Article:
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Hemophilia. Definition: rare bleeding disorders due to inherited deficiencies in co-agulation factors Types: 1. Haemophilia A (Classic) Factor VIII deficiency 2. Haemophilia B (Christmas Disease) Factor IX deficiency 3. Von Willibrands Disease

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hemophilia
Hemophilia
  • Definition: rare bleeding disorders due to inherited deficiencies in co-agulation factors
  • Types:

1. Haemophilia A (Classic) Factor VIII deficiency

2. Haemophilia B (Christmas Disease)

Factor IX deficiency

3. Von Willibrands Disease

bleeding disorder with low levels of Factor VIII but also an abnormality of platelet adhesiveness

hemophilia a b
Hemophilia A & B
  • clinically similar:
  • occur in approximately 1 in 5,000 male births
  • account for 90% of congenital bleeding disorders
  • Hemophilia A is approximately 5 times more common than B
etiology
Etiology
  • Inherited as a sex linked recessive trait with bleeding manifestations only in males
  • genes which control factor VIII and IX production are located on the x chromosome; if the gene is defective synthesis of these proteins is defective
  • female carriers transmit the abnormal gene
disease severity
Disease Severity
  • severity is dependent on blood levels of functioning factor VIII or IX
  • severity varies markedly between families but is relatively constant among family members in successive generations
  • remains relatively unchanged throughout life
clinical features joint bleeds
Clinical Features – Joint Bleeds
  • Joints (Hemarthrosis)
    • Knees, ankles and elbows most common sites
    • begin as the child begins to crawl and walk
    • many bleeds occur between the ages of 6 and 15 years
  • Single joint bleed: stiffness, swelling, pain, loose pack position
sub acute hemarthrosis
Sub Acute Hemarthrosis
  • Develops after repeated bleeds into the joint
  • Synovium becomes inflamed
  • Hypertrophy, hyperplasia and increased vascularity of synovial membrane
  • Hemosiderosis: hemoglobin of intra articular blood is degraded and iron deposited into the joint space
chronic arthropathy
Chronic Arthropathy
  • Progressive destruction of a joint
  • Pannus (inflammed synovium), & enzymes begin to destroy articular cartilage
  • Microfracture and cyst formation in subchondral bone
  • End stage: firbrous joint contracture, and disorganization of articular surfaces
clinical features muscle bleeds
Clinical Features – Muscle Bleeds
  • Bleeding into muscle or soft tissue
  • Less tendency to recurrent bleeds
  • Sites: iliopsoas, calf, upper arm and forearm, thigh, shoulder area, buttock
  • Symptoms: pain, swelling, muscle spasm
  • Complications: nerve compression, contracture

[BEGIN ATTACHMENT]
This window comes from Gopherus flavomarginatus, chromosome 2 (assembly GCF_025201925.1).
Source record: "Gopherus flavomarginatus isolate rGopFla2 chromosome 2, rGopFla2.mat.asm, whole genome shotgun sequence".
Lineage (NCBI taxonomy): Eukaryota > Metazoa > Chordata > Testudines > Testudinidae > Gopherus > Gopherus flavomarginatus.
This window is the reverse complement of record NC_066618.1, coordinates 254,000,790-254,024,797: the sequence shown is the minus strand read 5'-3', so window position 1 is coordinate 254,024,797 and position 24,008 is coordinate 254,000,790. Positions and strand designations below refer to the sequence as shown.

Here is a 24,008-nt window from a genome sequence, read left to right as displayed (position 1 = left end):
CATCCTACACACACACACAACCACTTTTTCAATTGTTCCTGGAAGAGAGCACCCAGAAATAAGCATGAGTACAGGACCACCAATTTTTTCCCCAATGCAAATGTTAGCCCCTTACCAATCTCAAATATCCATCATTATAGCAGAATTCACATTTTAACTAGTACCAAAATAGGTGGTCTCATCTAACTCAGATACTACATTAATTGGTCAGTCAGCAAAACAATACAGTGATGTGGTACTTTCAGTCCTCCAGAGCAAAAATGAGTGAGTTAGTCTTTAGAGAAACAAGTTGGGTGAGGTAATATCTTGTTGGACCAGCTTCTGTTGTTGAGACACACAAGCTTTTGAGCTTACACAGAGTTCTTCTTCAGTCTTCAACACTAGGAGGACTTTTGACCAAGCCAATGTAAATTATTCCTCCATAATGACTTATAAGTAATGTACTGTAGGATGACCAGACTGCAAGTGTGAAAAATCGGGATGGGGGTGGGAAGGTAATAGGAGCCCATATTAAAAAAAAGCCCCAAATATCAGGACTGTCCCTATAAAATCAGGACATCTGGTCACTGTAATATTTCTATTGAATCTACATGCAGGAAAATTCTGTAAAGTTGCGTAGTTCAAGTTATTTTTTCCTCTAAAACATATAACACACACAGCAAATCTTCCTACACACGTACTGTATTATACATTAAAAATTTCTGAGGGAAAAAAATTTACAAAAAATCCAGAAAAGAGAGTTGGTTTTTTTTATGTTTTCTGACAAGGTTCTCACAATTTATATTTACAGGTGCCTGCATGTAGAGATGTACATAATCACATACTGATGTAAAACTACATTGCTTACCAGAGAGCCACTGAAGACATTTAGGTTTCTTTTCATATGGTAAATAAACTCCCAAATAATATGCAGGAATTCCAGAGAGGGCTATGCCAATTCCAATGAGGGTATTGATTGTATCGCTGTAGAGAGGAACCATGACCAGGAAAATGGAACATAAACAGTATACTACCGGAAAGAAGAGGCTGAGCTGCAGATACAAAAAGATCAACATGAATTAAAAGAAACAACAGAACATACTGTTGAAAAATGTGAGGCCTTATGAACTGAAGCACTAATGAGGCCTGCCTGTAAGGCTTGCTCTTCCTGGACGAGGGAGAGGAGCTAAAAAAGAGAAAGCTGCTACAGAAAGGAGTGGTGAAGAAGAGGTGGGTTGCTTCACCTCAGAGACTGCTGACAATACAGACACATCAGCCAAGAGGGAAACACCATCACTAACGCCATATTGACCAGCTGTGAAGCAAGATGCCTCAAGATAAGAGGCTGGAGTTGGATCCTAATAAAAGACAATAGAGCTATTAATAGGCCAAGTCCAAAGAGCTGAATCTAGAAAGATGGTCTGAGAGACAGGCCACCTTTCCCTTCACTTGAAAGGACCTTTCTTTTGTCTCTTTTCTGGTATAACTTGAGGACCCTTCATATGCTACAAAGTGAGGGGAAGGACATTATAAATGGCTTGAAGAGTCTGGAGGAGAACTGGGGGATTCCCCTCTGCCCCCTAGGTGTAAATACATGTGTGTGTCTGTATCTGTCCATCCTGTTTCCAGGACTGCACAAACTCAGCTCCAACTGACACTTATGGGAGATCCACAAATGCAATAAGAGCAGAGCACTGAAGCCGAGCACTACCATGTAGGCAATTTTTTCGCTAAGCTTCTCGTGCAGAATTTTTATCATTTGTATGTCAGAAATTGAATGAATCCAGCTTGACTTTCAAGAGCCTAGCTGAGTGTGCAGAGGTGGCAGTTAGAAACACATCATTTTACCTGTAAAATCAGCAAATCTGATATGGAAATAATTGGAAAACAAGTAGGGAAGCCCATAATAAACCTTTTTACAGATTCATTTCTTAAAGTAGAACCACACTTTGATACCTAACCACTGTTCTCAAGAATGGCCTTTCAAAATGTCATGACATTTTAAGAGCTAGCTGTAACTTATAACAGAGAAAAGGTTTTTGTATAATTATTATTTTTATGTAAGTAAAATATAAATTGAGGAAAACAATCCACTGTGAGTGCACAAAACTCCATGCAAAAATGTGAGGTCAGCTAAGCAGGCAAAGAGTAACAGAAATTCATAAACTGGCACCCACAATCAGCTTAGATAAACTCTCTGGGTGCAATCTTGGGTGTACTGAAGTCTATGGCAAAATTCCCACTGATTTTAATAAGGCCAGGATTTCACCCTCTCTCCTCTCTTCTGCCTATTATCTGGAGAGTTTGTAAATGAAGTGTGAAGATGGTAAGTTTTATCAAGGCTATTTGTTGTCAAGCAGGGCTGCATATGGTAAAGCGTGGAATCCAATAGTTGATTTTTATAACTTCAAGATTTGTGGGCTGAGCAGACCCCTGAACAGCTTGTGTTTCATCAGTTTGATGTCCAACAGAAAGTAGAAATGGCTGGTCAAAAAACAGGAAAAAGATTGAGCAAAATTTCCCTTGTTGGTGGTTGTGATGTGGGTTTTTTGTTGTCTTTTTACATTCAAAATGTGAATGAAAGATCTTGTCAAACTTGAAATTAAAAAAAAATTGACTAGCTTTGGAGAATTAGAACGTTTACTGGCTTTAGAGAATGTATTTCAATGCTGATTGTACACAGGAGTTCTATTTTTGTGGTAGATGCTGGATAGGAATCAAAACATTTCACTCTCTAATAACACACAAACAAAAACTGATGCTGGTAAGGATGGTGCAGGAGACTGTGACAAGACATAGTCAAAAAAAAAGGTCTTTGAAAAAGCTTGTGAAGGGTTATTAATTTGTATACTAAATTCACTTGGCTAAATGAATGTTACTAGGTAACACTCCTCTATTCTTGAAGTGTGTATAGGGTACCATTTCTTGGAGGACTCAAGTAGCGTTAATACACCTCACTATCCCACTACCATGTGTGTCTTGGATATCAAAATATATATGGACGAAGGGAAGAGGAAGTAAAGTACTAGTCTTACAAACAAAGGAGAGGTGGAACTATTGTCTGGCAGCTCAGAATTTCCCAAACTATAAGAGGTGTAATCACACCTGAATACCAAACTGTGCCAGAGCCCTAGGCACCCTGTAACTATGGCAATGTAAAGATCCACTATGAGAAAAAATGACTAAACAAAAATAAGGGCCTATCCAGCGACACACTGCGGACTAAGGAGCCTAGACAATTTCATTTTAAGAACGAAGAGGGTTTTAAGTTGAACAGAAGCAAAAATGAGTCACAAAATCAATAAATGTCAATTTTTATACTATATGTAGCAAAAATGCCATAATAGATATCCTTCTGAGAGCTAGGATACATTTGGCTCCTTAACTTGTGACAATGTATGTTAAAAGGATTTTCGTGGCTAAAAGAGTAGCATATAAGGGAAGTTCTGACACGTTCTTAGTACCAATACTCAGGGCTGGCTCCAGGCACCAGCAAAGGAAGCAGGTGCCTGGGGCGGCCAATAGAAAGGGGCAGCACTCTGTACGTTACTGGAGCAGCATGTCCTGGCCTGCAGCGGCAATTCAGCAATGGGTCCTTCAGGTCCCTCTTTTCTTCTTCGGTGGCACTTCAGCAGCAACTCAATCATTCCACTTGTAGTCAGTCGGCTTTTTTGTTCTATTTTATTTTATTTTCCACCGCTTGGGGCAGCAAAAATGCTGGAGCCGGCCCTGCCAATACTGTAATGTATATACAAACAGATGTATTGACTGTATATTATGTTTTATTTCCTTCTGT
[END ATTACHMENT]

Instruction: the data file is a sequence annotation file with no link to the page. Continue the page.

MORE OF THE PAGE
other sites of hemorrhage
Other Sites of Hemorrhage
  • Abdomen
  • GI tract
  • Intracranial bleeds
  • Around vital structures in the neck
management
Management
  • Early replacement of missing clotting factor
  • Historically:
    • Fresh whole blood (prior to 1950)
    • Plasma products (1950 – 1964)
    • Cryoprecipitate (1964)
    • Concentrates (early 1970’s)
concentrates
Concentrates
  • Good news:
    • Increased longevity & decreased morbidity
    • Improved quality of life
  • Bad news:
    • HIV infection
    • Hepatitis
  • Recombinant Products
in canada
In Canada
  • approximately 35% of hemophiliacs were infected with HIV
  • approximately 90% of hemophiliacs with severe hemophilia A and 40% of hemophiliacs with severe hemophilia B were infected with HIV
  • by 1998 approximately 350 people, half of those infected, had died
  • approximately 70% of hemophiliacs were infected with hepatitis C
other medical treatment
Other Medical Treatment
  • Analgesics (no aspirin)
  • Anti-inflammatory medications
  • Good dental care
  • Education – life long management
  • Psychological counseling
  • Acute and long term management of musculoskeletal problems
musculoskeletal management
Musculoskeletal Management
  • Acute Bleeds:
    • Immediate replacement factor
    • Immobilize joint
    • No weight bearing
    • Ice
    • Immediate medical attention if complications arise
musculoskeletal management17
Musculoskeletal Management
  • After 24 hours:
    • Continue minimal or no weight bearing for lower extremity bleed
    • Active range of motion; gentle stretching
    • Corrective positioning (splinting ??)
    • Isometric strengthening; progress to isotonic
    • Continue use of ice
    • Hydrotherapy if available
musculoskeletal management18
Musculoskeletal Management
  • Long term:
  • Repeated musculoskeletal examination (annual or biannual)
  • Measurement of leg length, girth, ROM, strength, gait, function
  • Physiotherapy treatment: based on assessment findings
  • Prophylactic factor replacement prior to treatment
education of patient and family
Education of Patient and Family
  • Importance of early factor replacement
  • Use of helmet when riding tricycle/bicycle
  • Sports: contact sports discouraged for severe hemophiliacs; swimming, cross country skiing, tennis, golf, baseball, bicycling – generally considered safe
  • Footwear
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